Cast­ing a fresh eye over the Mis­sion 70 MKIIS

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Back in the early 1980s, Mis­sion was a young, fast-grow­ing and fiercely am­bi­tious com­pany. While it had just launched a turntable, arm, car­tridge and an am­pli­fier in a short amount of time, speak­ers re­mained its core busi­ness.

The orig­i­nal Mis­sion 70s were an early at­tempt at a bud­get box. But, rather sur­pris­ingly, con­sid­er­ing Mis­sion’s form at the time, these stand­moun­ters dis­ap­pointed, largely thanks to a medi­ocre, con­gested per­for­mance and in­sub­stan­tial build. The com­par­a­tively poor re­views that fol­lowed didn’t help sales ei­ther.

Lit­tle more than a year later, the MKII ver­sion was launched and, even though it shared the same model num­ber and clamshell ap­pear­ance, pretty much every­thing was changed. There was a stronger, more rigid cab­i­net, a new Mis­sion-badged 18cm pa­per-cone mid/bass unit to go with the 19mm Vifa dome tweeter, and re­vised in­ter­nal ca­bling link­ing to an up­rated cross­over net­work. The re­sult from all this work was a sonic trans­for­ma­tion – in 1983, the 70 MKIIS be­came one of the bud­get class lead­ers, and all for just £89.

To­day, it’s the un­usual con­struc­tion that grabs our at­ten­tion. The cab­i­net is made in two halves, and is held to­gether by the four screws vis­i­ble on the back panel. Take the 70s apart and it’s clear that these are rel­a­tively sim­ple beasts. The cross­over is mounted di­rectly on the back of the single-wire ter­mi­nal panel rather than on a sep­a­rate board, which not only kept costs down but helps per­for­mance thanks to a more di­rect sig­nal path.

The drive units on our three-decade-old sam­ples still look in good con­di­tion and work well. These Mis­sions were an early ex­am­ple of the brand’s now trade­mark ar­range­ment of putting the tweeter be­low the mid/bass driver. Even cur­rent Mis­sion de­signs, such as the Award-win­ning QX-2S, stay loyal to the in­verted lay­out be­cause of its claimed ad­van­tages of in­te­gra­tion and time align­ment. Un­like most mod­ern speak­ers, the 70s are a sealed-box de­sign, so there’s no re­flex port to help tune the low fre­quen­cies. While this has an im­pact on low-end weight and power han­dling – the Mis­sions are rated for amps up to 60W – this de­sign also has ben­e­fits in terms of bass tim­ing and agility.

No wor­ries

We aren’t sure what to ex­pect when we con­nect up the Mis­sions. Speak­ers have ad­vanced a lot over the years, be­com­ing cleaner, less dis­torted and more de­tailed. It turns out we needn’t have wor­ried – the 70 MKIIS still shine, de­liv­er­ing a per­for­mance that in some ways im­presses even to­day.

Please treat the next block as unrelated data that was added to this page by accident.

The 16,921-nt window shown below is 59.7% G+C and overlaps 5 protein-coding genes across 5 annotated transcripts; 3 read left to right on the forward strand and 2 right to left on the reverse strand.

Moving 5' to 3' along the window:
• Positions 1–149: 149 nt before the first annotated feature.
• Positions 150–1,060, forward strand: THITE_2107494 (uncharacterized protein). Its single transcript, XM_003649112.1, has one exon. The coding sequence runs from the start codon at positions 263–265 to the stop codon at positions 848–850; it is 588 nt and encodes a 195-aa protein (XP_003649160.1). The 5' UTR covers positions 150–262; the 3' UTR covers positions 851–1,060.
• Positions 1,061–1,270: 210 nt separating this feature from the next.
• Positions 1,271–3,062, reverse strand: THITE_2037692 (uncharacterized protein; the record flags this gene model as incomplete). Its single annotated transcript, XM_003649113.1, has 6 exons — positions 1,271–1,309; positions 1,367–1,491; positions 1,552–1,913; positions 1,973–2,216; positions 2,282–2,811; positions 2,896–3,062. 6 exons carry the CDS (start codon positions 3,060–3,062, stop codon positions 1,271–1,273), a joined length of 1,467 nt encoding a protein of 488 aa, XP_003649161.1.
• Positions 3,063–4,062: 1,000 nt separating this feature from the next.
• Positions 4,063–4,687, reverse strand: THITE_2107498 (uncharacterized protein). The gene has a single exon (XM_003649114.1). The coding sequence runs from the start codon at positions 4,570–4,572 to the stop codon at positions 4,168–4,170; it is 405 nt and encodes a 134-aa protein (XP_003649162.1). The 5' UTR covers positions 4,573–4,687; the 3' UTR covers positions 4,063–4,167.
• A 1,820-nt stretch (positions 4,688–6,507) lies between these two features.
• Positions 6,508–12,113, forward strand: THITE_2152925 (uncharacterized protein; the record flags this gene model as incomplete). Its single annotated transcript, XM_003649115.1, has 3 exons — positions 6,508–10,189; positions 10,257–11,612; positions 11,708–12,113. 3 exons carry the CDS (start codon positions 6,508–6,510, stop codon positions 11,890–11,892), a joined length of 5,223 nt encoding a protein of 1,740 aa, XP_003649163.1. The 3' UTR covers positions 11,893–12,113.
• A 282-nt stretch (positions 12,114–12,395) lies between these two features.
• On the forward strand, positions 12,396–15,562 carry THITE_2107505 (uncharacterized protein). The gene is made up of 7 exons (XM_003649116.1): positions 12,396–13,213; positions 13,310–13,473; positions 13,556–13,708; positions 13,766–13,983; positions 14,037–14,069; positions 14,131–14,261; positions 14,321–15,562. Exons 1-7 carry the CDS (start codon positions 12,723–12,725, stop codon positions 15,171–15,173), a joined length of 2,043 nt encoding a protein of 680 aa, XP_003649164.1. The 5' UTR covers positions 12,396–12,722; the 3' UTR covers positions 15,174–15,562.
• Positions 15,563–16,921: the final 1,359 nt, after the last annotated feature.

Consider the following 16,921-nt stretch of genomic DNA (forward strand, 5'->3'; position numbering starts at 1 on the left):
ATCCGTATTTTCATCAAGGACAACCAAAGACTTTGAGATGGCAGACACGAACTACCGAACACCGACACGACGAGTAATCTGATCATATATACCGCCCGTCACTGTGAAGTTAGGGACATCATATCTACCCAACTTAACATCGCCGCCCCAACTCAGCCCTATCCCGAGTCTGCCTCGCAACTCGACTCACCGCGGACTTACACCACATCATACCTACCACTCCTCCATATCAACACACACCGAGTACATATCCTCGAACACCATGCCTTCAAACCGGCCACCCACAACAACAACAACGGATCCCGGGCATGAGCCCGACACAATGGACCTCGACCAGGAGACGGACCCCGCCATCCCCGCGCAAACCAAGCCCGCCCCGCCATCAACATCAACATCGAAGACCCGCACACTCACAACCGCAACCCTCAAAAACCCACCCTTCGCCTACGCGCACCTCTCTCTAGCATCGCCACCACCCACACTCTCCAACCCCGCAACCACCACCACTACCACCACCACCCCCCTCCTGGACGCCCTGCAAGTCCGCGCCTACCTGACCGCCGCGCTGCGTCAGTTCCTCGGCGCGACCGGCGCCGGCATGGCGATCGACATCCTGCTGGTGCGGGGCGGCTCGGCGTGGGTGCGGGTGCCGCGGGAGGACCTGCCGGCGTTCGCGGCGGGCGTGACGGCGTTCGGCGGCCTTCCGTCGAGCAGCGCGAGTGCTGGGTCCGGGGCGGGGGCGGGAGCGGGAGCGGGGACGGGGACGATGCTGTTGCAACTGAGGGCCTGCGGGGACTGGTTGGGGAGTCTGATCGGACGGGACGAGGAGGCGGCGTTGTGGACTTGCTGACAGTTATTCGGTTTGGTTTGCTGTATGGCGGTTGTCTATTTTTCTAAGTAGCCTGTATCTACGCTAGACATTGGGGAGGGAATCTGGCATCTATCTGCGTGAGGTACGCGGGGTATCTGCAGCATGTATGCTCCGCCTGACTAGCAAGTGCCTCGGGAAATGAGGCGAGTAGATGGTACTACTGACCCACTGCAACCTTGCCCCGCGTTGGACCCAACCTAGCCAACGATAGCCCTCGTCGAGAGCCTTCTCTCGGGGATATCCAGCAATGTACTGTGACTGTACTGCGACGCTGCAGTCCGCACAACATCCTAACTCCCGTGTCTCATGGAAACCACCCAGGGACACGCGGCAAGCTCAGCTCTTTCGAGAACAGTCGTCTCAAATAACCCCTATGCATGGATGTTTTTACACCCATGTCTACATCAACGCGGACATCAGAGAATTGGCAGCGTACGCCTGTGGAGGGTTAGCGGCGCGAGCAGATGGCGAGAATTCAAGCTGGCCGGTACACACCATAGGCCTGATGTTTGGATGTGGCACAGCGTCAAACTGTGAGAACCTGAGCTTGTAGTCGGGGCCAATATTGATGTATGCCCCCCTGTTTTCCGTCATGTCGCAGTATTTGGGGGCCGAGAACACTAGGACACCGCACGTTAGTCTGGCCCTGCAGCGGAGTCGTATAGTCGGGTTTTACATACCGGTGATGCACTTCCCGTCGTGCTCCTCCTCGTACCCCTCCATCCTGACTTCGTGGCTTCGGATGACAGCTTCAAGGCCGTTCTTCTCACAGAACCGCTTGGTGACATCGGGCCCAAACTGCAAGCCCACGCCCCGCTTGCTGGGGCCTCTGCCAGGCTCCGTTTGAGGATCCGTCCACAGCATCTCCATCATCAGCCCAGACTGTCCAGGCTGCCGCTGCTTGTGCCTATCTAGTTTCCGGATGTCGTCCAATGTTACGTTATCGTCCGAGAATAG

How­ever, they aren’t per­fect. Put them up against any good cur­rent bud­get speak­ers, such as the Dali Spek­tor 2s or the Q Acous­tics 3010is, and it’s im­me­di­ately ob­vi­ous that there are short­falls in sonic pre­ci­sion and ab­so­lute de­tail lev­els. The newer speak­ers go louder, and de­spite be­ing no­tably smaller than the 35cm high Mis­sions, dig into the lows with far greater punch and au­thor­ity. They have a de­gree of com­po­sure and con­trol that the old timers just can’t match.

But the Mis­sions have con­sid­er­able strengths of their own. The 70s still sound im­pres­sively fast and fluid. They de­liver low-level dy­nam­ics with con­sid­er­able skill and ren­der voices with clar­ity and ar­tic­u­la­tion that still pleases.

Po­si­tioned a lit­tle out into our test room and fir­ing straight ahead rather than aim­ing at the lis­ten­ing po­si­tion, the MKIIS de­liver an ex­pan­sive stereo im­age. It’s large and spa­cious, fill­ing the space be­tween the speak­ers ef­fort­lessly. It’s a fairly sta­ble im­age too, and nicely lay­ered with it.

“Nearly four decades on, the Mis­sion 70 MKIIS sound as en­ter­tain­ing as ever. They make lis­ten­ing to mu­sic fun – we can ask for no more than that”

For­ward think­ing

Tonally, these Mis­sions sound just a touch for­ward at high fre­quen­cies but have a sense of so­lid­ity and body through the midrange that we en­joy. We lis­ten to Nick Cave’s Push The Sky

Away set, and the Mis­sions do a won­der­ful job with Cave’s grav­elly vo­cals on the ti­tle track. The 70s set the mood beau­ti­fully, car­ry­ing the steady, puls­ing mo­men­tum of the mu­sic well. There isn’t the low-end ex­ten­sion or weight we would now ex­pect, but the Mis­sions have enough in the way of au­thor­ity higher up the fre­quency range to sound bal­anced. We switch to some­thing more up­beat, in the form of Beyoncé’s All Night Long, and the MKIIS de­liver a good dose of rhyth­mic drive and have the dy­namic free­dom to ren­der the horn sec­tion with en­thu­si­asm. They sound lively and ex­cit­ing, and have the knack of mak­ing us for­get about hi-fi and con­cen­trate on the mu­sic in­stead. Some­times when we lis­ten to prod­ucts from pre­vi­ous decades, we come away a lit­tle dis­ap­pointed. These once revered com­po­nents quite of­ten just don’t stand up in cur­rent terms. The sense of dis­ap­point­ment is so real that it can be hard to un­der­stand why they were so ven­er­ated in the first place. These Mis­sions aren’t like that. Nearly four decades on from launch they con­tinue to sound as mu­si­cal and en­ter­tain­ing as ever. Sure the best cur­rent speak­ers are eas­ily su­pe­rior when it comes to tonal­ity, de­tail and pre­ci­sion – but, lis­ten­ing to the Mis­sions, we just don’t care. They make lis­ten­ing to mu­sic fun, and we can ask for no more than that.

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